Ti Alloy Surface Modifications and Coatings: An Update


Article Preview

Since 1952 when Branemark first reported osseointegration of titanium (Ti) with bone, many academic and industrial research activities have endeavored to improve the efficacy of Ti or Ti alloy (Ti6Al4V) by modifying the chemistry, topography and design of the implant surface. Strong bonding between implant and host tissue minimize the micromovements that promote fibrous tissue formation at the implant interface that may lead to implant failure. Surface design include lateral holes perpendicular to the implant axis, grooves, variations of spacings between ridges, etc. Physico-mechanical means of surface modification is by grit-blasting with various abrasives (alumina, silica, apatitic abrasive), laser ablation, spark discharge, etc. Chemical modifications include: acid etching, treatment with alkali, treatment with fluoride, coating with titanium or with calcium phosphate (by plasma spray, electromagnetic sputtering, electrochemical deposition). A review of studies on Ti or Ti alloy implants with different surfaces showed the following methods to enhance osseointegration and greater bone formation: (1) grit-blasting with apatitic abrasive; (2) acid-etching with mixed acids; (3) adjusting plasma-spray parameter to get a higher HA/ACP ratio in the coating; (4) employing electrochemical deposition (with pulse modulation) or precipitation to obtain thin coating with homogeneous composition; and/or (5) Ftreatment.



Key Engineering Materials (Volumes 361-363)

Main Theme:

Edited by:

Guy Daculsi and Pierre Layrolle




J. P. LeGeros et al., "Ti Alloy Surface Modifications and Coatings: An Update", Key Engineering Materials, Vols. 361-363, pp. 741-744, 2008

Online since:

November 2007




[1] Branemark PI, Hansson BO, Adell R et al (1977). Scand J Plast Reconstr Surg 11: S16.

[2] Schwartz Z, Martin JY, Dean DD, et al (1996). J Biomed Mater Res 30: 145-156.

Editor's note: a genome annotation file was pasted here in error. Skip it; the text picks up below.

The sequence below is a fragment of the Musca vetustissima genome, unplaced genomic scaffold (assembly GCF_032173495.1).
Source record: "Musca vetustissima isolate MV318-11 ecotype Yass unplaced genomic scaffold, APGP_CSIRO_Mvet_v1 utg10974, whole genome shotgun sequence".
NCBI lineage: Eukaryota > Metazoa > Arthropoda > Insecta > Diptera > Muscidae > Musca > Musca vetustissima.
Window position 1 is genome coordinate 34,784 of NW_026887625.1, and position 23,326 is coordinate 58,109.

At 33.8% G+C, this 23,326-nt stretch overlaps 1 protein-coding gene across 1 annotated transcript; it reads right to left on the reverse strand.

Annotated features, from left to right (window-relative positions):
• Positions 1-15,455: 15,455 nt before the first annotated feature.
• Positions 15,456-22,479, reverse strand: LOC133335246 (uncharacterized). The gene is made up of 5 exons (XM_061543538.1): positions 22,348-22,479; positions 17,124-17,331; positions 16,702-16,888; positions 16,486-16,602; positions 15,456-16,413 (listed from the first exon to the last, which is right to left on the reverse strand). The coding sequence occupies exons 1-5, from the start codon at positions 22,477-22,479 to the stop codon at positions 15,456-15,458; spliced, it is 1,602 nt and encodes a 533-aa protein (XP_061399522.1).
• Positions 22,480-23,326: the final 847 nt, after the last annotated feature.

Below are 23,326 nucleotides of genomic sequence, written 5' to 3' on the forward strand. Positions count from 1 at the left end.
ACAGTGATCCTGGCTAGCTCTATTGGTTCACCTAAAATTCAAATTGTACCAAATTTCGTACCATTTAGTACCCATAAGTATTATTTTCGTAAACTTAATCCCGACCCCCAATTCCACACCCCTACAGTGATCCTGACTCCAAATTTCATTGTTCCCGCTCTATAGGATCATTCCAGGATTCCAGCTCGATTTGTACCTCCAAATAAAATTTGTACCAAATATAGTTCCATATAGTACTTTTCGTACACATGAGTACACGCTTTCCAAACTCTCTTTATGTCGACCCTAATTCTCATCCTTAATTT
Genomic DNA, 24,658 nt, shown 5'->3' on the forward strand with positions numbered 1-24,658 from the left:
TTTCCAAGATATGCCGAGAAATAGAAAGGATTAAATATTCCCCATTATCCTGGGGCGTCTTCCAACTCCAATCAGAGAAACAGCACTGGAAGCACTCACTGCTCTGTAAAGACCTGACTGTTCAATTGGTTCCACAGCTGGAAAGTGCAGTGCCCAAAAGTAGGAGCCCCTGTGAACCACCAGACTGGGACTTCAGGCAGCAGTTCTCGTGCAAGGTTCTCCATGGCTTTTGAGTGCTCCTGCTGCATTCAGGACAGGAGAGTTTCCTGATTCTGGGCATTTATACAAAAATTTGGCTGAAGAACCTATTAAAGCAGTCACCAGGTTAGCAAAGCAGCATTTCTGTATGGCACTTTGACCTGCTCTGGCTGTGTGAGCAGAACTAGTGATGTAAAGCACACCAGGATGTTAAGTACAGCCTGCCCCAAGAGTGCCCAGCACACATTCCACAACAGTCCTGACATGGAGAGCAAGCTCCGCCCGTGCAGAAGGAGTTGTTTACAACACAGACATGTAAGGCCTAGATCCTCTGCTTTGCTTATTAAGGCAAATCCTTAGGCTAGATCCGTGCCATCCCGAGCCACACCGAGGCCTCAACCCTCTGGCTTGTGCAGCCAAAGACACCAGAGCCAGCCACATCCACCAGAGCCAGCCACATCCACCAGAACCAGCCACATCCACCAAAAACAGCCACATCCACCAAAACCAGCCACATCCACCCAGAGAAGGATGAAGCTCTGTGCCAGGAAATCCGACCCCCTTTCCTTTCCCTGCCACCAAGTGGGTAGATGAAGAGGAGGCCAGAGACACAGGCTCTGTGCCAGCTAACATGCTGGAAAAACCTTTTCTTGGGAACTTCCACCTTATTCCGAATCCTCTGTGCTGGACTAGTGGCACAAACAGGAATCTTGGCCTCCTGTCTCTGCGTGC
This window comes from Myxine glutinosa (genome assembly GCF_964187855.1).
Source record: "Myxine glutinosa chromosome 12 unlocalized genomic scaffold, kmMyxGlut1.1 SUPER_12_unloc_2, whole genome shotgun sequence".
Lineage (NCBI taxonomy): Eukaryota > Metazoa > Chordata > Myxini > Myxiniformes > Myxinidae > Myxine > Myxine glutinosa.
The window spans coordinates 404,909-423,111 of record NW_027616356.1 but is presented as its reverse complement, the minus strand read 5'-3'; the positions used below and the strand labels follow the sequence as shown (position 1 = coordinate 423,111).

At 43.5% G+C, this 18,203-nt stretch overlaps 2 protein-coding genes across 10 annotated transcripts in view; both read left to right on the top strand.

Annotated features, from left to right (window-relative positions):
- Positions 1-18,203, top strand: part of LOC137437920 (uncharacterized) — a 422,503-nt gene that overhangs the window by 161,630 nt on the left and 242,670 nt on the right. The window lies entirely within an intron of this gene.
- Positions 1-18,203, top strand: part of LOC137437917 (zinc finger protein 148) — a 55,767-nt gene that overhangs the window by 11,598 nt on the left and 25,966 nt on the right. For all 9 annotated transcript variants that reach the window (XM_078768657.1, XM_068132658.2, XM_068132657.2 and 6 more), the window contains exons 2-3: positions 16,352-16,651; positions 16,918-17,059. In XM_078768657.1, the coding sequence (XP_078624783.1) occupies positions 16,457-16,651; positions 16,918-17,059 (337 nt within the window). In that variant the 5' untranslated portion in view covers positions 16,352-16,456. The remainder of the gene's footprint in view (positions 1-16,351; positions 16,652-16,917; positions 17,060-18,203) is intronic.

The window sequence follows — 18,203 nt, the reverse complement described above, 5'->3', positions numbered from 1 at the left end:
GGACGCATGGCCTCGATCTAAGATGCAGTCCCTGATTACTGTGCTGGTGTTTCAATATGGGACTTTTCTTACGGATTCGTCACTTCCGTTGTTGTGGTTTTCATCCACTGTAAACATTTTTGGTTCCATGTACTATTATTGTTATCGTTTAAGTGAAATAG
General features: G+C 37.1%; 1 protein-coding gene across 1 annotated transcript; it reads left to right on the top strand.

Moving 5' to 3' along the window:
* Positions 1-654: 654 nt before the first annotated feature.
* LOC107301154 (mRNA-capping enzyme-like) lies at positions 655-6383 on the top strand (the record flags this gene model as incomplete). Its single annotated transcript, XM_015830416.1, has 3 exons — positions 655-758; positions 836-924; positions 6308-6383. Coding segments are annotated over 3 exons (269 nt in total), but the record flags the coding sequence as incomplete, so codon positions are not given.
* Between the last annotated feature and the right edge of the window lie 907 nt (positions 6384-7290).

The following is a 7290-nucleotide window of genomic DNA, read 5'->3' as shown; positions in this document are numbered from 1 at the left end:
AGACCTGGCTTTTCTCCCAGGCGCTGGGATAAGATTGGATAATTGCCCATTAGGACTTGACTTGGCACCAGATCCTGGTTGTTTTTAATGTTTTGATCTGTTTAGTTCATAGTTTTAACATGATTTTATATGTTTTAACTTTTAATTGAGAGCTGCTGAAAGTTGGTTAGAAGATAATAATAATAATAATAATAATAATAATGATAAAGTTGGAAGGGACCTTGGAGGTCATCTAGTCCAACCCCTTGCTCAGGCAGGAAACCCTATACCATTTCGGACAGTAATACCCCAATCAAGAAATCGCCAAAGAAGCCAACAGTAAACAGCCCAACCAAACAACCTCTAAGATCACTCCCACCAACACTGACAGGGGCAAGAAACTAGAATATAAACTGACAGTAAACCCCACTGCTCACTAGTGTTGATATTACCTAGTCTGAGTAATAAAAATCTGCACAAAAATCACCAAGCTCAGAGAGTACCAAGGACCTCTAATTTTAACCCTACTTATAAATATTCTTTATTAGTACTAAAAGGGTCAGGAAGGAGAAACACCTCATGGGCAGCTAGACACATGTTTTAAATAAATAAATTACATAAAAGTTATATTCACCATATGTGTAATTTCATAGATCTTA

[3] Buser B, Schenk RK, Steinman S, Fiorellini JP, et a (1991). J Biomed Mater Res 25: 889- 902.

[4] Geesink RG, Hoefnagels NH (1995). J Bone Jt Surg Br 77: 534-547.

[5] Golec TS, Krauser JT (1992). Dental Clinics of North America 36: 39-65.

[6] Salgado T, LeGeros JP, Wang JL (1998). Bioceramics 11: 683-686.

[7] LeGeros JP, Daculsi G, LeGeros RZ (1996). Proc 25th Annual International Soc Biomaterials.

[8] Ishikawa K, Miyamoto Y, Nagayama M, Asaoka K (1997). J Biomed Mater Res (Appl Biomater) 38: 129-134.

[9] Mueller W-D, Gross U, Fritz T, et al (2003). Clin Oral Impl Res 14: 349-356.

[10] LeGeros RZ, LeGeros JP, Kim Y, Kijkowska R et al (1995). Biocer Mat Appl 48: 173-189.

[11] LeGeros RZ, Kim YE, Kijkowska R, et al (1998). Bioceramics 11 : 181-184.

[12] Lin S, LeGeros RZ, LeGeros JP (2003). J Biomed Mater Res 66A: 819-828. patent.

DOI: 10.1002/jbm.a.10072

[13] Rohanizadeh R, Al-Sadeq M, LeGeros RZ (2004). J Biomed Mater Res 71A: 343-352.

[14] Park J, LeGeros RZ, LeGeros JP (2005). J Dent Res 84 (Spec Iss A): abstract no. 1917. (Provisional patent, August 2005).

[15] Alsilmi AY, LeGeros JP, LeGeros RZ (2003). J Dent Res 82 (Spec Iss B): abstract no. 2112. (Provisional patent, August 2005).

[16] Nakagawa M, Zhang L, Udoh K Matsuya S, Ishikawa K (in press). J Mater Sci: Mater Med.

[17] Nishio K, Neo M, Akyama H, et al (2000). J Biomed Mater Res 52: 652-661.

[18] Rohanizadeh R, LeGeros RZ, Harsono M, Benavid A (2005). J Biomed Mater Res 72A: 428- 438. Provisional patent, September 2004).

[19] Ellingsen JE (1995). J Mat Science Mat Medicine 6: 749-753.

[20] Wergedahl JE< Lau KHW, Baylink DJ (1988). Clin Orhop Rel Res 233: 274-282.

[21] Inoue M, LeGeros RZ, Inoue M, et al (2004). J Biomed Mater Res 70A: 585-593.

Fetching data from Crossref.
This may take some time to load.